3. I have a yellow lab who’s now 11 and I always said (as a joke) wish he was black as you wouldn’t see the hairs so much on my clothes. We now have a 3 year old chocolate lab and how wrong was I !! He sheds constantly, his hairs are everywhere 🙄. Even on the toilet seat! My cream carpet looks like I have a chocolate rug and now Rossco ( yellow lab) is malting I’m just stroking him and it’s all coming away in my hands. His hair is much softer and fluffier than Ziggys. I need a hoover strapped to them both! I don’t wash Ziggy often as is recommended but have noticed today when brushing him he’s not as oily and has very small tiny white flakes, do you think this is dandruff as he is regularly fleed etc and Rossco hasn’t got it, so wondered if anyone has any ideas to get rid of this. He’s not over scratching and has no sore spots. Like I say only difference is his hair seems more coarse, but saying all that, brown or yellow covered carpets, furniture and clothes I wouldn’t be without them for one minute. 🐶🐶😘

    • Yes, try Hills science diet, we buy from Amazon. Have a black, choc. & yellow/white. Little spendy but all have great coats , shed less and coats shine. We do brush!

  4. I have a 3 year old chocolate lab i just rescued, she used to be a puppy mill mama (kept in a cage to have puppies) and since I got her it has been A LOT, now she started shedding A LOT and I though she was sick or something but this makes sooo much sense because I just changed her food and shes still getting used to me but the amount of hair is crazy, i got a vacuum today LOL (I celebrated it with a dance) because i kept brooming like mad every day hahaha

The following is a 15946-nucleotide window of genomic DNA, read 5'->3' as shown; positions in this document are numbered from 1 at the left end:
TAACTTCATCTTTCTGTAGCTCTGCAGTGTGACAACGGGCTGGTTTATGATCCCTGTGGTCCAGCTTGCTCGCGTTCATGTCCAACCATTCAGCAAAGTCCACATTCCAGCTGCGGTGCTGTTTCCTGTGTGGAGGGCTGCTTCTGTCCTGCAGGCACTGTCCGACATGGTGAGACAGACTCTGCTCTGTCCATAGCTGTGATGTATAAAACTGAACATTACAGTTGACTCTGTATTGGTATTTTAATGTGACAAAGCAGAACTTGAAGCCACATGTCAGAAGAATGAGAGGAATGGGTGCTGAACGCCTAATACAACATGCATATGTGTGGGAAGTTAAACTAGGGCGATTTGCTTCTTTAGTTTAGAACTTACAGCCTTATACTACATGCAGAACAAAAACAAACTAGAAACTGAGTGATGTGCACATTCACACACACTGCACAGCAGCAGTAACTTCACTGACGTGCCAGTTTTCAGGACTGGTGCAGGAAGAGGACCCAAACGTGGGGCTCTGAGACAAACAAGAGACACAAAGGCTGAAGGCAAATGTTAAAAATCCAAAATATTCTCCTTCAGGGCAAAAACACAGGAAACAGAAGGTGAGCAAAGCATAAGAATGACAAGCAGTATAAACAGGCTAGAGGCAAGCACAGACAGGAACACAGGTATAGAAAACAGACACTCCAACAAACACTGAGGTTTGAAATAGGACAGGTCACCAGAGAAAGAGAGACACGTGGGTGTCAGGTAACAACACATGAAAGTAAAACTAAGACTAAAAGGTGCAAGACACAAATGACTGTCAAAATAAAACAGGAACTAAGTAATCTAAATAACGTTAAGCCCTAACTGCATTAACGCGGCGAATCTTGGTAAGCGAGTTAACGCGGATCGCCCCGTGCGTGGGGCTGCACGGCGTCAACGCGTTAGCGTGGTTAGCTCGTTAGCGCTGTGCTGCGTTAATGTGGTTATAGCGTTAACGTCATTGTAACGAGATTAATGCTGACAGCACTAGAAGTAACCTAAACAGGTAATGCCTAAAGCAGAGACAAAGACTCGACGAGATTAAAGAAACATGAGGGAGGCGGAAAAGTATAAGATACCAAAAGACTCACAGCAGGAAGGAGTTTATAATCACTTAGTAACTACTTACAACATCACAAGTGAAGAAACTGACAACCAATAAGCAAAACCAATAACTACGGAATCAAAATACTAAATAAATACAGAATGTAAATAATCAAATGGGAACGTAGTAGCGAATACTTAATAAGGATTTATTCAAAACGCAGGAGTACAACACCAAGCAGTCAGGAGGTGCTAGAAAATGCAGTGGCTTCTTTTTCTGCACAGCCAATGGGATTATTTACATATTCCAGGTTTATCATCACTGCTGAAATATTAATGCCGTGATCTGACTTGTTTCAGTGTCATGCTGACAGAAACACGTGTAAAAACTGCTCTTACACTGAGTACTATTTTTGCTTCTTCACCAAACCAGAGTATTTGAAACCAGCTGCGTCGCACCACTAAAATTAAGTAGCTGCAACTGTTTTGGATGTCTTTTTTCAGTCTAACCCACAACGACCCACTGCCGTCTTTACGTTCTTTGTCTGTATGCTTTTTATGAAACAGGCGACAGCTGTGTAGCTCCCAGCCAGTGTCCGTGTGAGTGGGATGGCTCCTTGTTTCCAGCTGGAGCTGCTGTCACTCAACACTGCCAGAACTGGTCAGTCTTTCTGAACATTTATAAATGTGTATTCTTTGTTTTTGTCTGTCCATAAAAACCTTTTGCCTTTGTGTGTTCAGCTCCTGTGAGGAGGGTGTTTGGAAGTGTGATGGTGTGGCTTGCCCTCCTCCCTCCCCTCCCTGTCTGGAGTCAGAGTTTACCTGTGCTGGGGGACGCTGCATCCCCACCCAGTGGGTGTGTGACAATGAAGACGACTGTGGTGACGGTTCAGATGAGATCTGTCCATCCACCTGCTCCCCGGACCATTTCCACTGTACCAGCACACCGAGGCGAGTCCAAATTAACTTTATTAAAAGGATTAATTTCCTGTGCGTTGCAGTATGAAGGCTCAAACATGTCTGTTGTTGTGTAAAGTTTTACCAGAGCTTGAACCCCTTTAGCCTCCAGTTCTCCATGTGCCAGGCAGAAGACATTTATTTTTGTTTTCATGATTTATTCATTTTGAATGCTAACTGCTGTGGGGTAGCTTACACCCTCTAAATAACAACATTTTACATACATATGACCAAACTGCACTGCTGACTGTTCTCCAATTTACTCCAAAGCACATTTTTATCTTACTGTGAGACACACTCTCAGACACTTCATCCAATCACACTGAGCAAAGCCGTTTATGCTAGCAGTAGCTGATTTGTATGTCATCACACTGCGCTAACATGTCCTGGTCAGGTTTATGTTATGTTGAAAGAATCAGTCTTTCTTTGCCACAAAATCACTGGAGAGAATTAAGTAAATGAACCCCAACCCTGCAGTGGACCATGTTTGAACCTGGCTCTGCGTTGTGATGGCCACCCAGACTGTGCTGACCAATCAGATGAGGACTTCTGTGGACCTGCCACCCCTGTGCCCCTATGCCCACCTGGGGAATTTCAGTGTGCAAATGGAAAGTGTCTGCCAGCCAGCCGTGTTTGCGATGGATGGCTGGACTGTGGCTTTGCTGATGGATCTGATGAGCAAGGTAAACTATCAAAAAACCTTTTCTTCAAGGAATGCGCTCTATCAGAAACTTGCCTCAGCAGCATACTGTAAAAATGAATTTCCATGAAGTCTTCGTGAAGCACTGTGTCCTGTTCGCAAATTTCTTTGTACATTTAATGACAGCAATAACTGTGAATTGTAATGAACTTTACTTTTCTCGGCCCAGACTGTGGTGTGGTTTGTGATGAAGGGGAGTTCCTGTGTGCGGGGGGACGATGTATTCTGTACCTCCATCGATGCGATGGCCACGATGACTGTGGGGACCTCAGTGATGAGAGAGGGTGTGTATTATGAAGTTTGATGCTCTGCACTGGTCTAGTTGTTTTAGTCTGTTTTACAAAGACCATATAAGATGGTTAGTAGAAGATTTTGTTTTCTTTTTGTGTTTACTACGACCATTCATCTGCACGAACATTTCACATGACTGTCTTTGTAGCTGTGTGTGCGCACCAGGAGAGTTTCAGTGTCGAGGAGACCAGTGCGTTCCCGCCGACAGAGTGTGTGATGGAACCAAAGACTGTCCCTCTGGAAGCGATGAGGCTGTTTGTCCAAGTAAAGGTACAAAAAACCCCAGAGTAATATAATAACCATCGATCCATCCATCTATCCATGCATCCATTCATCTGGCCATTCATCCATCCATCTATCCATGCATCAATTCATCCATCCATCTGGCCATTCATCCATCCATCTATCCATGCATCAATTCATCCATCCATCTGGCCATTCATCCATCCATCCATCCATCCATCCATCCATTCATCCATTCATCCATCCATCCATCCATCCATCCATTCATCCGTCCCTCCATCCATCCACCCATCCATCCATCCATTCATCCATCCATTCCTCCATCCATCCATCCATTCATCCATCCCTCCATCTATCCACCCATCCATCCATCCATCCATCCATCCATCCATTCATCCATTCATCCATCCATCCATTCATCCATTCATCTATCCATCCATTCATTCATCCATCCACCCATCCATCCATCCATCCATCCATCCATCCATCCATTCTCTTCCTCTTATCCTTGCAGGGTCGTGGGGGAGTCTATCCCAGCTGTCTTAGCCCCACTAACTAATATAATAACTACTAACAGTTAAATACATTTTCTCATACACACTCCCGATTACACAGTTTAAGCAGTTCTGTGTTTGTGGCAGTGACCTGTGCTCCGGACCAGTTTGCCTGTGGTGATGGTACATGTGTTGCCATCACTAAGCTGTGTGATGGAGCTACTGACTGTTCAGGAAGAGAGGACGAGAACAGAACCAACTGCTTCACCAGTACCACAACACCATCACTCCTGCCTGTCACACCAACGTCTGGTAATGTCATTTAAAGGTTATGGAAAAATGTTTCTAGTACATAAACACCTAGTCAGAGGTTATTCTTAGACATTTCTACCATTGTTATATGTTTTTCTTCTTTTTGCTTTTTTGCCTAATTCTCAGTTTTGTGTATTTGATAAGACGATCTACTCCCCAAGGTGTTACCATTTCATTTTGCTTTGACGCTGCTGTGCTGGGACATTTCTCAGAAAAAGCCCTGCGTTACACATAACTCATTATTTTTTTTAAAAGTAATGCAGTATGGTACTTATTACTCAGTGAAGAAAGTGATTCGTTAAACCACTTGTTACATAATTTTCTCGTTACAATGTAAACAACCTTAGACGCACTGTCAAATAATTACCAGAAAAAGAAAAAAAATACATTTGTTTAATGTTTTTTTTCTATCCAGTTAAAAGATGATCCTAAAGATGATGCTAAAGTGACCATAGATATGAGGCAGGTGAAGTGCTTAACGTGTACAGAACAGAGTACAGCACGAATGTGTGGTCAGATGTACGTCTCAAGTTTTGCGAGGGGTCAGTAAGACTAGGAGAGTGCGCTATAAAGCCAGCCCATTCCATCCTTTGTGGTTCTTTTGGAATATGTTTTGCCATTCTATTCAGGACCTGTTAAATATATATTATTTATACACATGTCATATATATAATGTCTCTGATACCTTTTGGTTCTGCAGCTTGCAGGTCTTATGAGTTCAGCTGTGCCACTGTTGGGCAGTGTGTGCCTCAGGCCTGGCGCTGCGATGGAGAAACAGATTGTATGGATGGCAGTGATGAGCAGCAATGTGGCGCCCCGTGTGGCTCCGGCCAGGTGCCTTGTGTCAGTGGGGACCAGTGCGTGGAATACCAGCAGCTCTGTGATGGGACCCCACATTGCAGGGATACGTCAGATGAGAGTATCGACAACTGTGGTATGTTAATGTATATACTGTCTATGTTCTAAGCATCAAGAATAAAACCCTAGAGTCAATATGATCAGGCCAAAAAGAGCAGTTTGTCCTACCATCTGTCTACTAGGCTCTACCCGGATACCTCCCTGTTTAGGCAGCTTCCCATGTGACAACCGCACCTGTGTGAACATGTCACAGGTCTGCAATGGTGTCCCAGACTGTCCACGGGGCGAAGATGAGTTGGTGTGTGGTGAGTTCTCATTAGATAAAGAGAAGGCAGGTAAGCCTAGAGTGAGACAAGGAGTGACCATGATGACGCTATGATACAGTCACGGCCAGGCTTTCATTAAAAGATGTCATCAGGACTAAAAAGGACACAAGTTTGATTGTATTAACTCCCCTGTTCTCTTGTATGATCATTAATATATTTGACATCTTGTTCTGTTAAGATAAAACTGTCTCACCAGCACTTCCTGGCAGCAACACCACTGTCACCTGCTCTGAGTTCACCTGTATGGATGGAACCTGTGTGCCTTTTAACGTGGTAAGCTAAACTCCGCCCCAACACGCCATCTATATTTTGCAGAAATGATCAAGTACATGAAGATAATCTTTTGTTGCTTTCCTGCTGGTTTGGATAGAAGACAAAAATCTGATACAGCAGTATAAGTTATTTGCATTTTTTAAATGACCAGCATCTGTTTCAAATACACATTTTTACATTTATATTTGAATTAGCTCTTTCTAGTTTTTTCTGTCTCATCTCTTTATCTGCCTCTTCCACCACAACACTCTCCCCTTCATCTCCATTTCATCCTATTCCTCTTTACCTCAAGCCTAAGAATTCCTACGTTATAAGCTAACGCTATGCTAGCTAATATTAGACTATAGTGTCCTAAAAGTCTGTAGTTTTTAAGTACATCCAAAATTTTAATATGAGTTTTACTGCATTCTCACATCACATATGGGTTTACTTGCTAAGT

5. I have 3 labs, 2 black and the baby girl is chocolate. All 3 have very different situations when it comes to their coats. The older lab now 15yrs old has a very wirey coat. The 5yr old has a soft black coat but sheds like crazy and gets very flaky in the summer months. The chocolate now 1 1/2 has a soft coat but has bad allergies in the summer. She is also the one I can’t keep out of the pool. Infact any body of water, if she sees a puddle in the driveway she is trying to swim in it! My solution, once a month they all get a Salmon dinner, they absolutely love it, I brush them all at least twice a week and I find if I brush up the coat first it loosens all the hair. I also use pure coconut oil in a spray bottle once a month and that has been helping the baby’s allergies, it also keeps the gnats and mosquitoes off of them. Only problem is they love that also so they will walk around licking each other lol. I put it in their food also.

  6. Hi my name is Susan. I have a young yellow lab. She has a ridge down her back when she is playing guard dog. Is this normal? I have never had one of these beautiful souls before. and I don’t know what the standard is . She looks everything else a lab. Hmmm have a bought a dog with a little Ridge back in her? I don’t care love is love. I just wonder.

  7. Have had 4 Labs over the last 40 years & my mother brought one from England when she migrated in 1952. All have been brilliant loving dogs, the one I have now ‘Lady’ is black and very fluffy whereas my others were smooth coated, she was from a breeder so no cross breeding, wondered if anyone else had had this with theirs.